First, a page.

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Still Winter in New Orleans

Photos by Li Onesto

Revolution #044, April 23, 2006, posted at

This is the text-only from a photo spread in Revolution. Get a copy of this issue of the newspaper to see the powerful images in this article.

Seven months after Hurricane Katrina, New Orleans is a city of “withouts.” Buildings without roofs, neighborhoods without residents. People without homes, houses without electricity. Kids without schools, teachers without classrooms. Doctors without hospitals, sick people without medicine. A government without solutions, official promises without results.


The devastation in New Orleans is incredibly widespread and deeply heartbreaking. You can drive all over the city—from the poor Black 9th Ward, to middle class areas to white working class neighborhoods—through mile after mile of empty homes. Bodies are still being found. Endless piles of bits and pieces of people’s lives, strewn about the ground. People sleeping in their cars. A tent city in the park where immigrants and workers of all nationalities are living, looking for work. Some have come back and are trying to rebuild. But hurricane season starts in June and the levees are still not fixed.


“I cried—to see young people coming together for one common cause and that is to help humanity as a whole and they’re all over the place… I came over there because I wanted to see where they were sleeping. They have tents set up outside. I saw children washing, hanging things up on the line. I saw them getting their clothes together. And I just sat in the car and stared at them, I was just spellbound just looking at these young people. And then what really impressed me was this guy, he and this other fellow was putting together bikes that were broken and needed to be repaired so that those who wanted a bike could get around. I said, the skills these young people have, and coming together, so that they can get to and fro.”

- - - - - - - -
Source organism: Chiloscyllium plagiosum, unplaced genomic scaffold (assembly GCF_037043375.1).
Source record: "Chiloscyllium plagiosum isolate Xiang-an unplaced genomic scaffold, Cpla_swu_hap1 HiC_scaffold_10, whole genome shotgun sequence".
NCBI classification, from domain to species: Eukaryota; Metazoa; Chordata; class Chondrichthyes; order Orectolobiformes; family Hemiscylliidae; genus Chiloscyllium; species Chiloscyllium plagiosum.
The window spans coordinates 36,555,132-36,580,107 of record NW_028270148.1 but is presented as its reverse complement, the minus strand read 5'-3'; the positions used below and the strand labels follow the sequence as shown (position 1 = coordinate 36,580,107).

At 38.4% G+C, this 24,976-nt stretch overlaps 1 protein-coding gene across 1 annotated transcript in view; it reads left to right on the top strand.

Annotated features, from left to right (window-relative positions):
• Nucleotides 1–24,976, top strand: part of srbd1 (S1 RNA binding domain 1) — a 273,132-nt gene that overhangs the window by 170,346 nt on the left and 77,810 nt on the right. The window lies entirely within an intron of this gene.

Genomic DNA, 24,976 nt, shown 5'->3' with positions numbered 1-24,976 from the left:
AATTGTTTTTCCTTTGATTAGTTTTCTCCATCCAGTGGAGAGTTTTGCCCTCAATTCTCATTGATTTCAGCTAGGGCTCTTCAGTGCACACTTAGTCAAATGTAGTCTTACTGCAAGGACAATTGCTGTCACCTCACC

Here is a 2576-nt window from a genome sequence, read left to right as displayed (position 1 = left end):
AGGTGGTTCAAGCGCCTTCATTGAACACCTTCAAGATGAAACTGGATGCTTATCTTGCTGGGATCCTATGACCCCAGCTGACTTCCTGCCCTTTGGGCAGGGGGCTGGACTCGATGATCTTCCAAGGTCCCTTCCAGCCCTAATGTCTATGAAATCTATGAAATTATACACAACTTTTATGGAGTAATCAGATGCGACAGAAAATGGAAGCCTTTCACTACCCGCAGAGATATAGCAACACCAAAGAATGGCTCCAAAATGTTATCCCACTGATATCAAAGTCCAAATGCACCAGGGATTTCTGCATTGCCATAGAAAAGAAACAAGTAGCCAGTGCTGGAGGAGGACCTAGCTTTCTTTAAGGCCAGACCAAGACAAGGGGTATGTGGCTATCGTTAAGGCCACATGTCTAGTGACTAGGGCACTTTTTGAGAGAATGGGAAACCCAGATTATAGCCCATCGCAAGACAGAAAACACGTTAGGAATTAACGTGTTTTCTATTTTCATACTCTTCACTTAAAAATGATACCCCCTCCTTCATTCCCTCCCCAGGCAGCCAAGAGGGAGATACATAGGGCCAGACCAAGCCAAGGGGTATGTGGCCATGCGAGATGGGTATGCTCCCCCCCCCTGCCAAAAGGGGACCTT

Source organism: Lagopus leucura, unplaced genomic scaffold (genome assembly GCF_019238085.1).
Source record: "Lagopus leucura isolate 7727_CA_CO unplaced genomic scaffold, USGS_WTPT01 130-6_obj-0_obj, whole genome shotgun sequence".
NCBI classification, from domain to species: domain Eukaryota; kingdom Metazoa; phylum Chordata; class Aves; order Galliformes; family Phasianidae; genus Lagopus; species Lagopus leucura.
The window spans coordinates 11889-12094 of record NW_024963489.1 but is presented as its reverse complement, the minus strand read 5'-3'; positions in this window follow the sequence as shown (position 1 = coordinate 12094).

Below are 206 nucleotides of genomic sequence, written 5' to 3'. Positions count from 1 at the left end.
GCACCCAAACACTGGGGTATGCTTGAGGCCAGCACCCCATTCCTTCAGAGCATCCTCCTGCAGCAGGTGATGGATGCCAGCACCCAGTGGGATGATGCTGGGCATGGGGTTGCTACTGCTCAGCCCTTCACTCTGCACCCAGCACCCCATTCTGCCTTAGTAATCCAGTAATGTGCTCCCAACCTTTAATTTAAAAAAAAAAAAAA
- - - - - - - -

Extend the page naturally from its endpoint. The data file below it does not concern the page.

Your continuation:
Resident of the 9th Ward, speaking about volunteers at Common Ground Relief who helped gut out her house


Before the hurricane, African Americans made up about 70% of New Orleans. After Katrina, Bush’s Secretary of Housing and Urban Development Alphonso Jackson said: "New Orleans is not going to be as Black as it was for a long time, if ever again." Louisiana Congressman Richard Baker said: "We finally cleaned up public housing in New Orleans. We couldn’t do it, but God did." In the Black neighborhoods of the 9th Ward, hit the hardest by floods, the government has basically done nothing to rebuild. When people tried to move back into the St. Bernard Development, the city’s largest housing project, the city put up a barbed wire fence to keep people out.


The continuing neglect, abandonment, abuse, and brutality of Black people in New Orleans is connected to a whole legacy of slavery and Jim Crow laws—and a continuation of the way this system has always treated Black people as exploitable, expendable, and undesirable.


The situation in New Orleans shows not only the need but also the possibility of revolution, and of a radically different society. The government has left thousands to suffer. But right after the hurricane, and as residents have returned to try and rebuild, people have helped each other and showed their humanity in many ways — putting to lie the slanders that portray them as criminals and animals. And they have been supported and assisted by people all over the country. In all this can be seen the potential for a society where relations among people are radically different than the daily dog-eat-dog this capitalist system pushes people into.

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